June 8, 2009
On March 12, 1922, the occasion of the merger of Columbus'' two papers into The Commercial Dispatch, publisher Birney Imes Sr. offered an editorial, much of it relevant today.
"This is the age of consolidation," Imes wrote, "especially ... in the newspaper business. Conditions in the past few years have been bad for newspapers. Results have been disastrous to the industry, perhaps more so than in any other line of business."
In that editorial Imes noted that no less than 11 Mississippi cities have been forced to go to the "one-paper plan."
It''s no secret that these are tough times for newspapers. The industry has been buffeted by the global economic downturn. That and the abundance of free online content has left papers struggling to remain viable. We would venture to say the challenges facing newspapers today are far more severe than those Mr. Imes referenced in his 1922 editorial.
Birney Imes Sr. ran The Commercial Dispatch until his death in 1947. During that same period, his brother Grady owned and published The Starkville News. Grady Imes eventually sold that newspaper and later was elected mayor of Starkville. There is a street in the city named for him, and the house he lived in remains on Greensboro Street.
Today the newspaper run by Birney Imes Sr.''s grandson is taking a bold step into Starkville. At a time when newspapers are contracting, we are launching a new publication, The Starkville Dispatch. For years The Commercial Dispatch has maintained a Starkville news bureau and we''ve covered Mississippi State sports extensively. Response to our Starkville news and sports coverage has, over the years, been encouraging, if not enthusiastic.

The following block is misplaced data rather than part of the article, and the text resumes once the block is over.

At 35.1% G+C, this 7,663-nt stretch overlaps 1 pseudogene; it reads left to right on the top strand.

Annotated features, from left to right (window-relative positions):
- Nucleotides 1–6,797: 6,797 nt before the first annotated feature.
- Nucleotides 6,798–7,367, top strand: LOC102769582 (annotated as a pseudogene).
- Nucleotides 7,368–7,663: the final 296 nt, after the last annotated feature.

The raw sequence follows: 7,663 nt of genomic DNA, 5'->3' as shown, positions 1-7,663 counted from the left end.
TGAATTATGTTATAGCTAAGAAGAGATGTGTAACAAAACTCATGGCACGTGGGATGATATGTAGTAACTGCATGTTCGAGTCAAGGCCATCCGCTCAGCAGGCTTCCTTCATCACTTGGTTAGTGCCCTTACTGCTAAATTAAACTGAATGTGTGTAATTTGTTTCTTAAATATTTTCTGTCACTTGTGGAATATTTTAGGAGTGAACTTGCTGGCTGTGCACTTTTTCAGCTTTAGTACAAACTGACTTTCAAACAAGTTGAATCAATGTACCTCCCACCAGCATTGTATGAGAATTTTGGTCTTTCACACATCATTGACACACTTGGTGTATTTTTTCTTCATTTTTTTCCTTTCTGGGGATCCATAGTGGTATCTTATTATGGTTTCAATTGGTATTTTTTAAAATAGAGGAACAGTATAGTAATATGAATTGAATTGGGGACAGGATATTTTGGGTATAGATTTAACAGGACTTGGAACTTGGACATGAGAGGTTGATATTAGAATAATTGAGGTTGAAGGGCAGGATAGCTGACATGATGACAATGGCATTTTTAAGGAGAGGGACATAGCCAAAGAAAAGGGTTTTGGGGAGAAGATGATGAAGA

Though the two communities differ significantly, residents of both have an intense interest in the other. The reasons to drive the short 20 miles separating the two are many: work, shopping, entertainment and school, to name a few. And, let''s not forget MSU sports.
Just as siblings -- and Columbus and Starkville are siblings of sorts -- have differences and similarities, so will the two "Dispatches." The newspapers will carry the same advertising and much of the same news, though the focus and layouts will be different.
In these ever more complex times, in the age of Twitter, Facebook and anonymous blogs, we believe the solid, responsible news coverage provided by local newspapers has never been more needed.
We mean to provide that for Starkville. We also intend to provide a forum for discussion of public issues, and we plan to weigh in on issues affecting Oktibbeha County. A good newspaper is a collaboration between its staff, readers and the subjects of its coverage. To be as effective as we can be, we need your help, your participation. Together we can make a better Starkville and a better Golden Triangle.
lee ann turk commented at 6/8/2009 7:03:00 PM:
this is a disgrace! the same day the headlines are,,,STARKVILLE DISPATCH FOR FREE!!!!!!! I GET A ENVELOPE FOR A PAYMENT FOR MINE,HERE IN COLUMBUS.
well, MR.IMES,since no one else is in BULLDOG COUNTRY and weve supported them for years,,,,u can keep your newspaper.ITS DISCRIMINATION!!!we who have paid your salary for a long time, do not agree.
when will we get FREE papers here in col.?
WATCH OUT COL. PACKET, YOUR BUSINESS IS ABOUT TO BLOSSOM!
Lacey Mims commented at 6/8/2009 11:54:00 PM:
I hope the new/old management promotes free exchange of ideas on important local, national, and world subjects. The former newspaper attempted to mold opinion. Disturbingly, I don't think I have ever seen an area with so many people who really do not have a clue as to what is really going on. Essentially, uniformed and proud of it.
Chet commented at 6/10/2009 3:46:00 PM:
I haven't paid for a dispatch in 7 years. If you want long enough you can dig one out of the garbage.
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